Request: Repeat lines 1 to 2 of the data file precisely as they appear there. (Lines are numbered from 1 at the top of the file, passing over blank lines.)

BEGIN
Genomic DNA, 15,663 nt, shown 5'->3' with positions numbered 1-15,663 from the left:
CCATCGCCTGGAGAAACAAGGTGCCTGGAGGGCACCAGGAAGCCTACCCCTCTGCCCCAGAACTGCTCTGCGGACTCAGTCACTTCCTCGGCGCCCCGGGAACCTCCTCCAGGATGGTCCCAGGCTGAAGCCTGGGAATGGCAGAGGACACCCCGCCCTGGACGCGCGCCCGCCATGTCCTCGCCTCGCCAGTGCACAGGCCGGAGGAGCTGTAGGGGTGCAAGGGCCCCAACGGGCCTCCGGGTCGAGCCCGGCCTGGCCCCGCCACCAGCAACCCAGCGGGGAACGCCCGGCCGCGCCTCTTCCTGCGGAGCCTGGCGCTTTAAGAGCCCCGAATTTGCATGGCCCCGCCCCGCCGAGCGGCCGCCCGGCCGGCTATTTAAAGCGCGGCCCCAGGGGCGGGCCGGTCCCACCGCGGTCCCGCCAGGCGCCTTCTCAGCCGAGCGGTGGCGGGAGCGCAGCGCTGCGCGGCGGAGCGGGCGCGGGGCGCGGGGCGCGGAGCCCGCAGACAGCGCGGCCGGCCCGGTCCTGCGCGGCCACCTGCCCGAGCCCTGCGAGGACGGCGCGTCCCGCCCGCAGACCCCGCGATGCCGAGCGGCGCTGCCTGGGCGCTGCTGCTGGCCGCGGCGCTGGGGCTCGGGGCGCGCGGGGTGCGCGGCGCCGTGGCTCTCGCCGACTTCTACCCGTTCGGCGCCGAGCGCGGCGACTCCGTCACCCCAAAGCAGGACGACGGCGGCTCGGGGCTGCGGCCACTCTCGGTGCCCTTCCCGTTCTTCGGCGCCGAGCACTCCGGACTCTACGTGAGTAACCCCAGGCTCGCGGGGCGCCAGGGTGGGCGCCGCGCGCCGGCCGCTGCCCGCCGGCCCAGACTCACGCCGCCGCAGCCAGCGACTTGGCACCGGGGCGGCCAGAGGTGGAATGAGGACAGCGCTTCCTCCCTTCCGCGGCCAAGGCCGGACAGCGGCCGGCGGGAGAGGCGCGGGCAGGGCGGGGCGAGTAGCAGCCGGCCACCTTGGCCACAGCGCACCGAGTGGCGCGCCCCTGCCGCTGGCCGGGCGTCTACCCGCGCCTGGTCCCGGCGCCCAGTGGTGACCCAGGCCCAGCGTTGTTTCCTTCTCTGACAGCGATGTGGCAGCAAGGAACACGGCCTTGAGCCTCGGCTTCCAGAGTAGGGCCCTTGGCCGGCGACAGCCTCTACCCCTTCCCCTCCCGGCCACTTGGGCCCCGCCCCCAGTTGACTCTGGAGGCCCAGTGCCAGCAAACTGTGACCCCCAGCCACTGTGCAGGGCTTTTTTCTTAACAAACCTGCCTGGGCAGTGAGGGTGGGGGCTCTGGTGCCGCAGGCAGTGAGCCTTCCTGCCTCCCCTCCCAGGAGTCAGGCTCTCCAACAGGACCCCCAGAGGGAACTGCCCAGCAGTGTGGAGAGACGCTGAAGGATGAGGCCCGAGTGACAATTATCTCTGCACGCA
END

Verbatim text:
Genomic DNA, 15,663 nt, shown 5'->3' with positions numbered 1-15,663 from the left:
CCATCGCCTGGAGAAACAAGGTGCCTGGAGGGCACCAGGAAGCCTACCCCTCTGCCCCAGAACTGCTCTGCGGACTCAGTCACTTCCTCGGCGCCCCGGGAACCTCCTCCAGGATGGTCCCAGGCTGAAGCCTGGGAATGGCAGAGGACACCCCGCCCTGGACGCGCGCCCGCCATGTCCTCGCCTCGCCAGTGCACAGGCCGGAGGAGCTGTAGGGGTGCAAGGGCCCCAACGGGCCTCCGGGTCGAGCCCGGCCTGGCCCCGCCACCAGCAACCCAGCGGGGAACGCCCGGCCGCGCCTCTTCCTGCGGAGCCTGGCGCTTTAAGAGCCCCGAATTTGCATGGCCCCGCCCCGCCGAGCGGCCGCCCGGCCGGCTATTTAAAGCGCGGCCCCAGGGGCGGGCCGGTCCCACCGCGGTCCCGCCAGGCGCCTTCTCAGCCGAGCGGTGGCGGGAGCGCAGCGCTGCGCGGCGGAGCGGGCGCGGGGCGCGGGGCGCGGAGCCCGCAGACAGCGCGGCCGGCCCGGTCCTGCGCGGCCACCTGCCCGAGCCCTGCGAGGACGGCGCGTCCCGCCCGCAGACCCCGCGATGCCGAGCGGCGCTGCCTGGGCGCTGCTGCTGGCCGCGGCGCTGGGGCTCGGGGCGCGCGGGGTGCGCGGCGCCGTGGCTCTCGCCGACTTCTACCCGTTCGGCGCCGAGCGCGGCGACTCCGTCACCCCAAAGCAGGACGACGGCGGCTCGGGGCTGCGGCCACTCTCGGTGCCCTTCCCGTTCTTCGGCGCCGAGCACTCCGGACTCTACGTGAGTAACCCCAGGCTCGCGGGGCGCCAGGGTGGGCGCCGCGCGCCGGCCGCTGCCCGCCGGCCCAGACTCACGCCGCCGCAGCCAGCGACTTGGCACCGGGGCGGCCAGAGGTGGAATGAGGACAGCGCTTCCTCCCTTCCGCGGCCAAGGCCGGACAGCGGCCGGCGGGAGAGGCGCGGGCAGGGCGGGGCGAGTAGCAGCCGGCCACCTTGGCCACAGCGCACCGAGTGGCGCGCCCCTGCCGCTGGCCGGGCGTCTACCCGCGCCTGGTCCCGGCGCCCAGTGGTGACCCAGGCCCAGCGTTGTTTCCTTCTCTGACAGCGATGTGGCAGCAAGGAACACGGCCTTGAGCCTCGGCTTCCAGAGTAGGGCCCTTGGCCGGCGACAGCCTCTACCCCTTCCCCTCCCGGCCACTTGGGCCCCGCCCCCAGTTGACTCTGGAGGCCCAGTGCCAGCAAACTGTGACCCCCAGCCACTGTGCAGGGCTTTTTTCTTAACAAACCTGCCTGGGCAGTGAGGGTGGGGGCTCTGGTGCCGCAGGCAGTGAGCCTTCCTGCCTCCCCTCCCAGGAGTCAGGCTCTCCAACAGGACCCCCAGAGGGAACTGCCCAGCAGTGTGGAGAGACGCTGAAGGATGAGGCCCGAGTGACAATTATCTCTGCACGCA